self-cleaning white paint

Sunlight Powers This New Self-Cleaning White Paint That Also Cleans the Air

A team of researchers from the Vienna Institute of Technology (known locally as Tu Wien) have created a new type of self-cleaning white paint that never loses its white color and also cleans the air. Powered by ordinary sunlight, the potentially revolutionary wall coating is also made with recycled materials and organic waste, making it commercially viable and sustainable.

Anyone with walls that are painted white knows that, over time, its bright, clean color is bound to fade. The culprit is almost always substances in the air that attach themselves and accumulate on wall surfaces. While some of this can be attributed to industrial pollution, things like hygiene products and cleaning agents can combine with molecules produced by everyday cooking to rob white walls of their bright, clean appearance.

In hopes of creating a new white paint that is able to keep itself clean without losing its original appearance, the Tu Wien research team turned to the world of nanoparticles. The result, they say, is a wall coating that is self-cleaning, cheap, and easy to produce, keeps the air clean, and retains its white color almost indefinitely.

Customized Nanoparticles and Ordinary Sunlight Power Self-Cleaning White Paint

In their published study, Professor Günther Rupprechter from the Institute of Materials Chemistry at TU Wien and colleagues explain that the key to their fade-resistant, self-cleaning white paint lies in the addition of titanium oxide nanoparticles. When applied in the right quantities and combinations, these nanoparticles can create a protective layer on top of the paint that uses light energy to break down the unwanted pollutants that accumulate on its surface.

Previous attempts to build a self-cleaning white paint using titanium oxide nanoparticles have been met with some success. However, those efforts resulted in paint that needed to be periodically exposed to powerful UV light to activate the self-cleaning process. This led the Tu Wien researchers to wonder if a new type of paint could be engineered that doesn’t need UV light, but instead can work when exposed to everyday sunlight.

“Our goal was, therefore, to modify these particles in such a way that the photocatalytic effect can also be induced by ordinary sunlight,” explains Rupprechter in a press release.

The researchers also faced a second challenge. The titanium oxide particles that could break down accumulated pollutants tended to do the same to the organic paint. The result was a layer of nanoparticles that simultaneously protected the paint from pollutants but also caused cracking and weathering. Still, they hoped that using ordinary sunlight instead of powerful UV lights would dramatically reduce this unwanted side effect.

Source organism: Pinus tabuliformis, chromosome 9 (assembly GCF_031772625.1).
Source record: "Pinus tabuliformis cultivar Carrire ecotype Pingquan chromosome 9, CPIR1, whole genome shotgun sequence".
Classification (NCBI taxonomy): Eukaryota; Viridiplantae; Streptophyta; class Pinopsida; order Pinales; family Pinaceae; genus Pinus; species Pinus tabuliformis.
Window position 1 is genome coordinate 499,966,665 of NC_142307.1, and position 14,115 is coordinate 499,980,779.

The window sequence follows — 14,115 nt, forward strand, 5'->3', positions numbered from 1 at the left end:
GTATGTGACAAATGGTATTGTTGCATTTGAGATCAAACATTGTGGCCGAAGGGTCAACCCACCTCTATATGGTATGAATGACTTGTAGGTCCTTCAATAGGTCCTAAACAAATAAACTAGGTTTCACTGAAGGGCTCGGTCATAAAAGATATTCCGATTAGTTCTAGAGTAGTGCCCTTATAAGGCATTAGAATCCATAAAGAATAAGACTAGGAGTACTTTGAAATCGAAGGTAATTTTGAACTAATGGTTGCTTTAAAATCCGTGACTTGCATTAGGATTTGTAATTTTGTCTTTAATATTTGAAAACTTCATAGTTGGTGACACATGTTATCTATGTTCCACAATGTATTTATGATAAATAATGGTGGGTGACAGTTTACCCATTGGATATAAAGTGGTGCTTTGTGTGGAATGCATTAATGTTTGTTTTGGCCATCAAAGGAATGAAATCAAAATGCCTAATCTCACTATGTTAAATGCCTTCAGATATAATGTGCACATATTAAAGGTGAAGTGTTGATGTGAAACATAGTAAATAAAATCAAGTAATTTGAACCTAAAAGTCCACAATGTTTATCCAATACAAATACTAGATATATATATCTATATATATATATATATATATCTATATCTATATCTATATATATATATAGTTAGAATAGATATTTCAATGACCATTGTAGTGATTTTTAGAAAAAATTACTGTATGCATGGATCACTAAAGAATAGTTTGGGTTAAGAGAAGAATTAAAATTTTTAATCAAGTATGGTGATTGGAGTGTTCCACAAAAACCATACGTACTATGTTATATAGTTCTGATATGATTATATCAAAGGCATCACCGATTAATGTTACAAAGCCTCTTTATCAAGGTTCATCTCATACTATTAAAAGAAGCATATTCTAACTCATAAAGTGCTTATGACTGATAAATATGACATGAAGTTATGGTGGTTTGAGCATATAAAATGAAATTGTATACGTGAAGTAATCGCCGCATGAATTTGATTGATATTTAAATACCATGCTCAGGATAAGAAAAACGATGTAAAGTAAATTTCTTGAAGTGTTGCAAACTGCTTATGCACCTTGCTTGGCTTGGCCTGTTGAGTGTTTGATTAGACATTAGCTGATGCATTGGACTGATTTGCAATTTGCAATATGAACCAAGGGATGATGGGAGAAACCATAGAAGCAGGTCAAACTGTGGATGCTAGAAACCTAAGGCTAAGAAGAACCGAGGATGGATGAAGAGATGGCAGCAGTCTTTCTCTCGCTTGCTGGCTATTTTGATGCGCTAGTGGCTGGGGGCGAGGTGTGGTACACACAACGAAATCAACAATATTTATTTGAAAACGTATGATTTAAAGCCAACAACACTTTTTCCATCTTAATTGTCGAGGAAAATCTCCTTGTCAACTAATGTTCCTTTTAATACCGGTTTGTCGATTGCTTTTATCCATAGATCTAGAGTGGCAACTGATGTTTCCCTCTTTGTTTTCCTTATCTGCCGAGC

Following some trial and error, the researchers found that the addition of certain key nanoparticles, including phosphorus, nitrogen, and carbon, to the original titanium oxide solution caused something incredible.

“The light frequencies that can be harvested by the particles change,” they explain, “and instead of just UV light, photocatalysis is then also triggered by ordinary visible light.”

self-cleaning white paint
Schematics of the process: from waste to self-cleaning paint. CREDIT: TU Wien

In effect, they had created a layer of nanoparticles that used ordinary light to clear away accumulated pollutants, resulting in a self-cleaning white paint that stayed permanently white. According to the paint’s inventors, their paint accomplishes this seemingly impossible task by binding and clearing away roughly 96% of accumulated pollutants.

“96% of the pollutants could be degraded by natural sunlight,” they explain. “The color itself does not change – because the pollutants are not only bound but also broken down with the help of sunlight.”

As they had also hoped, the new process, thanks to the use of ordinary sunlight, had a negligible effect on the degradation of the original paint.

Nanoparticles Harvested from Waste Increase Commercial Potential

Along with the obvious benefits of self-cleaning white paint, the researchers behind the novel coating say their creation is surprisingly sustainable. That’s because the method they used for their laboratory version utilized simple organic waste and material waste while avoiding pricey precious metals often used in commercial-grade photocatalysis.

“In catalysis, for example, precious metals such as platinum or gold are used. In our case, however, elements that are readily available from everywhere are sufficient,” says Rupprechter. “To obtain phosphorus, nitrogen, and carbon, we have used dried fallen leaves from olive trees, and the titanium for the titanium oxide nanoparticles was obtained from metal waste, which is normally simply thrown away,”

Next, the researchers say they are conducting more experiments to perfect the process further. They also plan to explore commercializing their self-cleaning white paint so everyone can benefit from it.

“We have now investigated this phenomenon in great detail using a variety of different surface and nanoparticle analysis methods,” says Qaisar Maqbool, the first author of the study. “In this way, we were able to show exactly how these particles behave, before and after they were added to the wall paint.”

 Christopher Plain is a Science Fiction and Fantasy novelist and Head Science Writer at The Debrief. Follow and connect with him on X, learn about his books at, or email him directly at